Is silver a carcinogen

Silver on the skin - a blessing or a curse?

Why silver at all?

Silver has an antibacterial effect, which can be an advantage with some products. Silver in plasters z. B. is to prevent bacteria from getting into the wound. In clothing, silver promises less odor, as this is triggered by bacteria.

Silver ions (Ag+). These come from the silver used in the products. They react with the proteins of the bacteria and thus disrupt the metabolism of the little beasts. However, for silver to work, enough silver ions must be present.

Nano silver, what does that mean?

The decisive factor for how many silver ions escape from the silver is the surface of the particles. The smaller the individual particles, the larger their total surface area. Five apples have the same surface as a melon. But they weigh less than half the weight. The smaller the individual particles, the greater this effect and thus their surface area.

With nano-silver, the individual particles are so small that just a few milligrams have a surface area of ​​several thousand square centimeters. As a result, a large number of silver ions can be released, and the nano-silver is therefore particularly effective against bacteria.

The disadvantage of nano-silver: It gets into the body!

Nano silver has one major drawback. The silver particles are so small that they can easily penetrate through the skin into the body and even into the body cells. The silver particles stay there for a long time and release silver ions. However, these then disrupt the proteins in our body. A not inconsiderable risk to our health. It doesn't matter where the nano-silver comes from. It can also come from textiles, cosmetics or food supplements.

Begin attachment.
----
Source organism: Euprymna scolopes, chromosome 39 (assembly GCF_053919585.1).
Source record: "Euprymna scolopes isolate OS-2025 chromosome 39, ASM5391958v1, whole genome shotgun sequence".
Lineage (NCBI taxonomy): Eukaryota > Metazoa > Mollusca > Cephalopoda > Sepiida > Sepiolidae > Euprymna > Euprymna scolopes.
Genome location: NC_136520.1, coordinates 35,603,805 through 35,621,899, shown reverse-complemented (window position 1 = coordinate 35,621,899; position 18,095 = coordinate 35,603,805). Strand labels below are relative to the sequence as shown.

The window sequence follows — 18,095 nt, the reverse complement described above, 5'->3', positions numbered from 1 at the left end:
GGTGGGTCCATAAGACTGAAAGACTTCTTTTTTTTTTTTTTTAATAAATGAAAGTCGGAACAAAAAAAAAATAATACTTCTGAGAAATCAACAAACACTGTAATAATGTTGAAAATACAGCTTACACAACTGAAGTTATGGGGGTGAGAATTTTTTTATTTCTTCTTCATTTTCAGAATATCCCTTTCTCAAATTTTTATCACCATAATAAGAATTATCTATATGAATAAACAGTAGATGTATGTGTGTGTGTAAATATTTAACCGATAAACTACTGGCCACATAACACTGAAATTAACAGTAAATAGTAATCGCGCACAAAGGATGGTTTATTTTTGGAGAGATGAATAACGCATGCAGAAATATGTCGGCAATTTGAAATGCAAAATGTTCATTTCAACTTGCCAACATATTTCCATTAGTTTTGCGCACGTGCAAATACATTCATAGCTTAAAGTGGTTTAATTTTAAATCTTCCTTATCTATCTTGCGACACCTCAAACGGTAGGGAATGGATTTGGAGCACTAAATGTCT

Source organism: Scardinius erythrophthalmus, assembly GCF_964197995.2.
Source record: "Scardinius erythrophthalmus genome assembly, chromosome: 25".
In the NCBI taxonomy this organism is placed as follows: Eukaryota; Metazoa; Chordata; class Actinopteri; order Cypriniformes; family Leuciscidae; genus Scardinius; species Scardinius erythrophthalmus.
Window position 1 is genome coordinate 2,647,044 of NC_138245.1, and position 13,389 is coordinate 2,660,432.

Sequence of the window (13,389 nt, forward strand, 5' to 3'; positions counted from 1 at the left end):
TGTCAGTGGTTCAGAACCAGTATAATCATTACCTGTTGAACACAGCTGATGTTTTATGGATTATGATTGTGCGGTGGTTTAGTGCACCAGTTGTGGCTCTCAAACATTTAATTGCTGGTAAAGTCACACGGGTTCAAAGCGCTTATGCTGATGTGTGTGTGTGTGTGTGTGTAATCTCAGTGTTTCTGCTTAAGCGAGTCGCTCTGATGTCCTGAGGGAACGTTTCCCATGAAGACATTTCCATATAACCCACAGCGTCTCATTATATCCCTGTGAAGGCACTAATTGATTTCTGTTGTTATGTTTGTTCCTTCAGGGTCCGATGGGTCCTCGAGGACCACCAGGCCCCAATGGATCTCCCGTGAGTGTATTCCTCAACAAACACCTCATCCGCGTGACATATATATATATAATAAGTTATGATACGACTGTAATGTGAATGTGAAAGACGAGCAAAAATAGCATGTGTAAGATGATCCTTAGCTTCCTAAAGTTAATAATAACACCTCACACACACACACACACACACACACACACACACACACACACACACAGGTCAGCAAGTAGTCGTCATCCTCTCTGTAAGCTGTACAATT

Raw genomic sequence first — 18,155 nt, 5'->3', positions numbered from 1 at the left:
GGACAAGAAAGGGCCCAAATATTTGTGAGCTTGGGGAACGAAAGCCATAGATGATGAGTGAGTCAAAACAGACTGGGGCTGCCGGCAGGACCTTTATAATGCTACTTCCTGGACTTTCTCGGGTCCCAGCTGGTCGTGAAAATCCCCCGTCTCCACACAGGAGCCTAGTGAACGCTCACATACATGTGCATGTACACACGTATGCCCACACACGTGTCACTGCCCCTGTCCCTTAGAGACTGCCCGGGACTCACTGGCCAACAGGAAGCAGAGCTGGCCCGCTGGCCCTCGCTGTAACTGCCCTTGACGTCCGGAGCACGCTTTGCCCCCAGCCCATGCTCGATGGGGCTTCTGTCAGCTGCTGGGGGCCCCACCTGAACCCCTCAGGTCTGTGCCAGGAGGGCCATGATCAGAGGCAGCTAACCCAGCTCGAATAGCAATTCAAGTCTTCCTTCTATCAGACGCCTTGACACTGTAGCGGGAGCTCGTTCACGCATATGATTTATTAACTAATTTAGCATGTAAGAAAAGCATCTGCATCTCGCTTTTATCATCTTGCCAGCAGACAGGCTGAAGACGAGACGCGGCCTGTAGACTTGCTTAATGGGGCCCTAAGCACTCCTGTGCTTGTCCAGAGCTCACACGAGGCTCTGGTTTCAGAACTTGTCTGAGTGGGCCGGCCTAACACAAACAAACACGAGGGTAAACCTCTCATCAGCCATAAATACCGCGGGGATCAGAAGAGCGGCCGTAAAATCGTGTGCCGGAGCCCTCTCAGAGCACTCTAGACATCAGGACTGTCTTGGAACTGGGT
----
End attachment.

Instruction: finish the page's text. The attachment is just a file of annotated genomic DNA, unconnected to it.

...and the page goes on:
The longer the corresponding products come into contact with the body, the greater the risk that the silver particles will get into the body. Cosmetics that stay on the skin, such as creams or deodorants, are particularly problematic. But textiles that we wear on our bodies should not be treated with nano-silver either. Both the Federal Office for Risk Assessment (BfR) and the BUND recommend avoiding this.

When can silver still be used?

It doesn't have to be nano. There is also something called microsilver. The molecules are too large to penetrate the body (some 100 times larger than nano-silver). In addition, they are shaped so that they have a particularly large surface. These molecules can also be adapted to the specific area of ​​application. So z. B. microsilver for textiles is particularly good at the fibers and is not washed out.


Silver promises antibacterial hygiene without chemicals. In fact, its antibacterial properties are well documented. But we have to be careful with the type of silver. Because nano-silver can penetrate the body and cause long-term damage there that has not yet been fully researched. So keep your eyes open and ask for the right silver. Fortunately, many manufacturers of silver products are already following suit and are using the safe microsilver. Our microfiber cloth + is also equipped with microsilver to make it as easy and safe to use as possible.